Needle Lane Farm: kale, chard, lettuce, herbs, (maybe) beets, cucumbers, kohlrabi, green onions, zucchini, peas, carrots, broccoli, basil, sweet peppers, tomatoes, honey, pole beans, yellow squash, fennel.
Pregitzer Farm Market. Herbs, maybe lilies, annuals, combination planters, hanging baskets, veggies, zucchini, cherry tomatoes, summer squash, cucumbers, beans.
Bordine Farms: cut flowers
Janet’s LLC: cards, jams, nuts, pretzels, dolls, sweets, dried fruit and nuts, Dammit dolls, caramel corn, lemon eucalyptus lotion, herb rub.
HumusFalafil: hummus, falafel and baklava
Country Home Bakery: assorted fruit pies, breads, specialty breads, assorted cookies, cinnamon rolls, fruit coffee cake, jam, crafts, strawberry cobbler, garden signs, muffins (stop by and discover the flavor of the week).
Jacob’s Fresh Farm Shares: eggs
Hanover Craft Meats: pasture-raised, non-GMO pork.
Good Times Kettle Corn: kennel corn
(Maybe) Smith’s Daylillies: day lilies
(Maybe) Elysium Soap: soap
Special Event: Market basket giveaway
As president of the Board of Directors of Chelsea Community Kitchen, I’ve had the wonderful experience of learning what’s involved in the challenge of running a local food business.
While most of you know Chelsea Community Kitchen for our unique and interesting consumer classes, at the core of why we offer these classes is to support local food businesses. We hope our classes help introduce some of them to consumers and showcase the talents found in our community.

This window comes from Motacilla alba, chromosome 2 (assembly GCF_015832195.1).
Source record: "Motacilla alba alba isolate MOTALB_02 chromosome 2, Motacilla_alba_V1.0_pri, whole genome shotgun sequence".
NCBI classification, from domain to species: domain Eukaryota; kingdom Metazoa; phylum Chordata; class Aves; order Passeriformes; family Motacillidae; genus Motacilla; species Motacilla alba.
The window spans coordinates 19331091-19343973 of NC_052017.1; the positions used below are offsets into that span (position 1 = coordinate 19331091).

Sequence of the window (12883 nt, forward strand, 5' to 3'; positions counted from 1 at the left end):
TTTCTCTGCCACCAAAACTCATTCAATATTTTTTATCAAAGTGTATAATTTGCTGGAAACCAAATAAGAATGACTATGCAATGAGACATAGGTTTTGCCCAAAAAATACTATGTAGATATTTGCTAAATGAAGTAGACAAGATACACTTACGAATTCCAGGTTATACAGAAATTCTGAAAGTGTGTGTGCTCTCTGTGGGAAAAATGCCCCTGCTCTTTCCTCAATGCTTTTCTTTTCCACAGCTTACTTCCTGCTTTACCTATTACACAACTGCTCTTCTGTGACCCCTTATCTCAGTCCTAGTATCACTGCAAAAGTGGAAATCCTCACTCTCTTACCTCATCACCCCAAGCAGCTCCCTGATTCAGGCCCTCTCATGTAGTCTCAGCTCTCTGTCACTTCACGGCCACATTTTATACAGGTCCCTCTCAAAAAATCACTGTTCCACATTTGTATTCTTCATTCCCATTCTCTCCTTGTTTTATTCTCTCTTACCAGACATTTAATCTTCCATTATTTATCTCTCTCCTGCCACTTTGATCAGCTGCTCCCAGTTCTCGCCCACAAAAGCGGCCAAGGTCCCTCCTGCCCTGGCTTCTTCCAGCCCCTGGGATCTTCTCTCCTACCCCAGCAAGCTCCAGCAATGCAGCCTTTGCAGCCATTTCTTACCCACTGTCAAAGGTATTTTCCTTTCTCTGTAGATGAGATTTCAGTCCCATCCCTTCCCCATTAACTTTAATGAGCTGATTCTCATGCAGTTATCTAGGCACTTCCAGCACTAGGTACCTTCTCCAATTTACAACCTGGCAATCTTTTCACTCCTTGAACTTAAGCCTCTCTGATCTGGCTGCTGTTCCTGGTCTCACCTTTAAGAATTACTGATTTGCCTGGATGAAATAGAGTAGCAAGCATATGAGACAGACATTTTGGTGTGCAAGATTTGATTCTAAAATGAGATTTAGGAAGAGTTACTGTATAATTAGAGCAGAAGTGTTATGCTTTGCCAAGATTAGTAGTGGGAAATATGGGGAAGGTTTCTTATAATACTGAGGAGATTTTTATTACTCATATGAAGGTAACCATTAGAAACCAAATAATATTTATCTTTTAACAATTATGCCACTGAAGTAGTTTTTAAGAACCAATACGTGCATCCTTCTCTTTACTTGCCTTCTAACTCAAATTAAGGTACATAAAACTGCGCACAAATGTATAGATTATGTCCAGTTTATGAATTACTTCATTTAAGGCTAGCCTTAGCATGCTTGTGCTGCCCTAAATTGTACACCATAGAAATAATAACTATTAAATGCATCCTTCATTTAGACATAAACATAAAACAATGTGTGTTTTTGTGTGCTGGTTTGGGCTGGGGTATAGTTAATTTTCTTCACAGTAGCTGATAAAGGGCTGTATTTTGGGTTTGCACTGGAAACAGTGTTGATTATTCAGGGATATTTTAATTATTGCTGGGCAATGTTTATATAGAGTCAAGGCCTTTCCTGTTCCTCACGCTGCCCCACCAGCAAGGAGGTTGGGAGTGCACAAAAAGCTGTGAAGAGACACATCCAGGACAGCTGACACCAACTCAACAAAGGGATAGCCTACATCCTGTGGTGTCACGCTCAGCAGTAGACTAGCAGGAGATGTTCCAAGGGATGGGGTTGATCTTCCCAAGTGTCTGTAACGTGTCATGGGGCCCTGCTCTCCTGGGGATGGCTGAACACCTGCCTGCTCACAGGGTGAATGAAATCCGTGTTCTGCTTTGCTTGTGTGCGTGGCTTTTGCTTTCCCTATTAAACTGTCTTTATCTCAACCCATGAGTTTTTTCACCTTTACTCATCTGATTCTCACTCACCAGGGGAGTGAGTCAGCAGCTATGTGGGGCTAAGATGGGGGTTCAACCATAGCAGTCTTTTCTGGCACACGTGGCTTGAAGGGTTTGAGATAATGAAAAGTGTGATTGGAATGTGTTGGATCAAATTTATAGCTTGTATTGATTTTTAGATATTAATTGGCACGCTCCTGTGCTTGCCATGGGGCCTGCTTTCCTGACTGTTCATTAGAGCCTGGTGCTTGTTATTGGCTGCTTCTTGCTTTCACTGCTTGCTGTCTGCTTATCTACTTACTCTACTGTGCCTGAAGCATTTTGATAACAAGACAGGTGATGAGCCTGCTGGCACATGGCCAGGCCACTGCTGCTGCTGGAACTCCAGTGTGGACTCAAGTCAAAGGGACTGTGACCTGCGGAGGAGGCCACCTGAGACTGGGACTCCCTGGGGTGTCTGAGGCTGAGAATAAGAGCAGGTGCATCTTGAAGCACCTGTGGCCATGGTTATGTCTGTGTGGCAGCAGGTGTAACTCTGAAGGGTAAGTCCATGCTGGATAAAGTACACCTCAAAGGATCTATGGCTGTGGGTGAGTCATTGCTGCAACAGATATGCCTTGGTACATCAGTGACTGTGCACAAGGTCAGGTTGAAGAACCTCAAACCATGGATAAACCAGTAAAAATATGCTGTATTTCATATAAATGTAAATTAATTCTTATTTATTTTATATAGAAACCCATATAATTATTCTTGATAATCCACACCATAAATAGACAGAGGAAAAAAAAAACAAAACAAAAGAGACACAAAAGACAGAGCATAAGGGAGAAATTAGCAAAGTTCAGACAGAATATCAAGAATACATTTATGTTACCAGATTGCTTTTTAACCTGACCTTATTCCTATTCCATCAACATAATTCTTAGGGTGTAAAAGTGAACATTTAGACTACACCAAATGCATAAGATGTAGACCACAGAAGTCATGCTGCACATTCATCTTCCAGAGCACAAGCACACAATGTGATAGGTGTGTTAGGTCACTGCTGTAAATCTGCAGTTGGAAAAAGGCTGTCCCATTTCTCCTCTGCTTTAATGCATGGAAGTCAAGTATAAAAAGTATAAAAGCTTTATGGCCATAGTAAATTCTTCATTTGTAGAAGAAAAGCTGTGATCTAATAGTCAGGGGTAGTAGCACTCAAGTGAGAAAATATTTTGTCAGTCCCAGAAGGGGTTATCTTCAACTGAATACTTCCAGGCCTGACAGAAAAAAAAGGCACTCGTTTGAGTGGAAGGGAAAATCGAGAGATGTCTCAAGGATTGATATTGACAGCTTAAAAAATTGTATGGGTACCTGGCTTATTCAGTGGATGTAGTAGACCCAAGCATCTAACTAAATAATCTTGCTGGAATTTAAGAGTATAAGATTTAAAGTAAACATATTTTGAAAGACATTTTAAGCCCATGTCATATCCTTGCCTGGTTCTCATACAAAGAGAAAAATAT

CCK wants to educate consumers about the issues our farmers and local food entrepreneurs face and one of the best ways we’ve found is through offering a film for the community to view and discuss. Check out our calendar for the details about this year’s offering on Sept. 29, again co-hosted by Robin Hills Farm.
As an educational non-profit, we also provide educational opportunities for food businesses. Classes like the required food safety training and the recent craft pork butchery workshop provide opportunities for local workers to stay local for their training.
All these activities are the result of our dedicated volunteer board members, current and past, who have done all the work that other established non-profits would have staff to perform. The board has slowly built our capacity so that some of the daily administrative work and behind the scenes coordination is being done by a number of contracted workers, building toward having an employee. In turn, this is making it easier for the board to plan activities and seek the funding to expand programs.
Our most recent success was being chosen to participate in Whole Foods Community Giving day which resulted in funds for increasing contract hours and creating new youth programs.
More activities means more need for volunteers. I’m writing this to ask you to get involved in some way.
Here are a few things we need:
SAVOR fundraising event team: CCK has a signature SAVOR event planned this fall. A team of people will be meeting in the next few weeks to finalize details and make it happen. We’ll need workers at several steps—arranging for a Hops and Beer Tour.